IMG_3422The following day, we awoke bright and early to find the fabled Kenrokuen garden. One of the three most celebrated gardens in Japan, it was full of lakes, flowers and contained the oldest working fountain in Japan too. As gardens go it was pretty impressive.

Across the road from kenrokuen are the remains of Kanazawa castle, the grounds of which have been turned into another very impressive garden. Beside another lake, we were told how the castle was used as an army training base during the war, then became a university campus before finally being handed over to the city and transformed into yet another area of great beauty.

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That evening Becca and Wilkes departed on their way to Kyoto. Helen and I moved to a new hotel and crashed out after a hectic few days! Lots of late nights and days of walking finally caught up with us so we had an early night.

The next day, the sun was out again and we decided to hire some bicycles. Kanazawa has a cool system where for a 200 yen fee you can ride rental bikes all around the city, as long as you drop them off at another station within 30 minutes. The stations are generally near all the interesting places so you can have a look around before taking another bike to somewhere else. We had a fun morning caching around Kanazawa on our bikes, and discovered a cool shopping street where a kids brass band were playing some nice songs.

IMG_3465 After lunch we went back to the station to continue on our journey and return back towards Tokyo. We took the shinkansen to Nagano and then a limited express train to the mountain city of Matsumoto. Matsumoto was a beautiful little city famous for its castle; hidden in amongst the mountains, it was cooler than coastal Kanazawa.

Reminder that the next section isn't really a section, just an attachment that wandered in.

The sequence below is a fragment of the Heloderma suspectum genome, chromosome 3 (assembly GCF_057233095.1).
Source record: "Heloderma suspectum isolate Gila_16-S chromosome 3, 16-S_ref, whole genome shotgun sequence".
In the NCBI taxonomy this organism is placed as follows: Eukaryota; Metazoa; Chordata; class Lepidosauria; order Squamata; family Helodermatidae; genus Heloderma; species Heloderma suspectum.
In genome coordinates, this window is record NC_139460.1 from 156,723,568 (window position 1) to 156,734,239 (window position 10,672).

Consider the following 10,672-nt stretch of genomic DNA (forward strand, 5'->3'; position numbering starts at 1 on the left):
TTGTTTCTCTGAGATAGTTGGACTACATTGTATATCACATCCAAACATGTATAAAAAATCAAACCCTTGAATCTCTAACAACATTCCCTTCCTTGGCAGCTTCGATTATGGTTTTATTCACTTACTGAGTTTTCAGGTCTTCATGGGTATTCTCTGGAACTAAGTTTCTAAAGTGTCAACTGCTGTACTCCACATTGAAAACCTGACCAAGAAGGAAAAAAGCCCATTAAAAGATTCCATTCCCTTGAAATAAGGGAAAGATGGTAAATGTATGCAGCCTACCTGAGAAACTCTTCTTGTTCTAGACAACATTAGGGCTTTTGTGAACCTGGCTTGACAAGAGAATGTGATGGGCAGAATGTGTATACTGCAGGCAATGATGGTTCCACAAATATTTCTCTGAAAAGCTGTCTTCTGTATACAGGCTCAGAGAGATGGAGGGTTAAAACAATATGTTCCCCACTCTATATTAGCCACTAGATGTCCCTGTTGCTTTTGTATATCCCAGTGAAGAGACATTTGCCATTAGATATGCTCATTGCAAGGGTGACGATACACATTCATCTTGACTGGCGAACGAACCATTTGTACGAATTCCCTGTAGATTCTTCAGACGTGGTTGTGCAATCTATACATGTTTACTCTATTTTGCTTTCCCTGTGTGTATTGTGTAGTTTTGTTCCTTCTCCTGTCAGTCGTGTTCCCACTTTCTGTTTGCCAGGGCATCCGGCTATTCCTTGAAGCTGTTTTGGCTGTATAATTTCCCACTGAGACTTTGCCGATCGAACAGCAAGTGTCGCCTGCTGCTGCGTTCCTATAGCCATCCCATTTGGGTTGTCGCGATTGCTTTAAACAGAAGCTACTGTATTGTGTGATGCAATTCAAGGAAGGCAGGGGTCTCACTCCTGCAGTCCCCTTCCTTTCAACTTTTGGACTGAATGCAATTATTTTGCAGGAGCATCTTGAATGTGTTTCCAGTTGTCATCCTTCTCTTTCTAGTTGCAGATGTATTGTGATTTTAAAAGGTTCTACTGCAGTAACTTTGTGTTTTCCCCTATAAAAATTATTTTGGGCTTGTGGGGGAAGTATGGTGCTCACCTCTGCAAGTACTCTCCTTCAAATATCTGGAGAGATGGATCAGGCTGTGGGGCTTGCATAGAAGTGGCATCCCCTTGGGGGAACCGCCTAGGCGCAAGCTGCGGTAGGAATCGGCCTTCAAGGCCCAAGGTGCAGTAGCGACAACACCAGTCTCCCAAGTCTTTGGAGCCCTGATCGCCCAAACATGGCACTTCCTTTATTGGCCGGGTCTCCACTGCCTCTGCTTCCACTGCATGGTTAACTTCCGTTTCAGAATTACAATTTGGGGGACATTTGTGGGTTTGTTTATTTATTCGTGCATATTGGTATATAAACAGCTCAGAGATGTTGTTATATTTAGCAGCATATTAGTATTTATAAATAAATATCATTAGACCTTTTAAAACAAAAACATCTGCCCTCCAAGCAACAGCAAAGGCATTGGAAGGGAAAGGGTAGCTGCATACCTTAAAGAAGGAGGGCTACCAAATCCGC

IMG_3450We only spent one quick day in Matsumoto, mostly spent walking around the town. From our hotel near the station, we headed towards Agatanomori Park, which contained a former school building which looked just like how I imagine old English boarding schools to look. We had a quick look around inside, but apart from one room mocked up to look the same as it was when in use, most of the rooms were locked and deserted so a bit boring.

IMG_3528We also stopped off at the Matsumoto Perfoming Arts Centre looking for a cache we couldn’t locate. After searching outside the front of the building for about 10 minutes, we were starting to look a bit suspicious when we decided to have a look inside. Inside, it turned out they were preparing for a TED talk that afternoon, although it was 100% in Japanese and we had to be off anyway so didn’t hang around. The cache ended up being in the rooftop garden!

IMG_3523Our final stop in Matsumoto was of course the castle. Over the years in Japan, I’ve found I’ve become a bit desensitized to temples and castles in that they’ve all become to appear pretty similar; Matsumoto castle, however, remained impressive and imposing next to the banks. Despite that, it wasn’t impressive enough for us to brave the three hour wait to look inside so we got an ice cream and headed back to the station.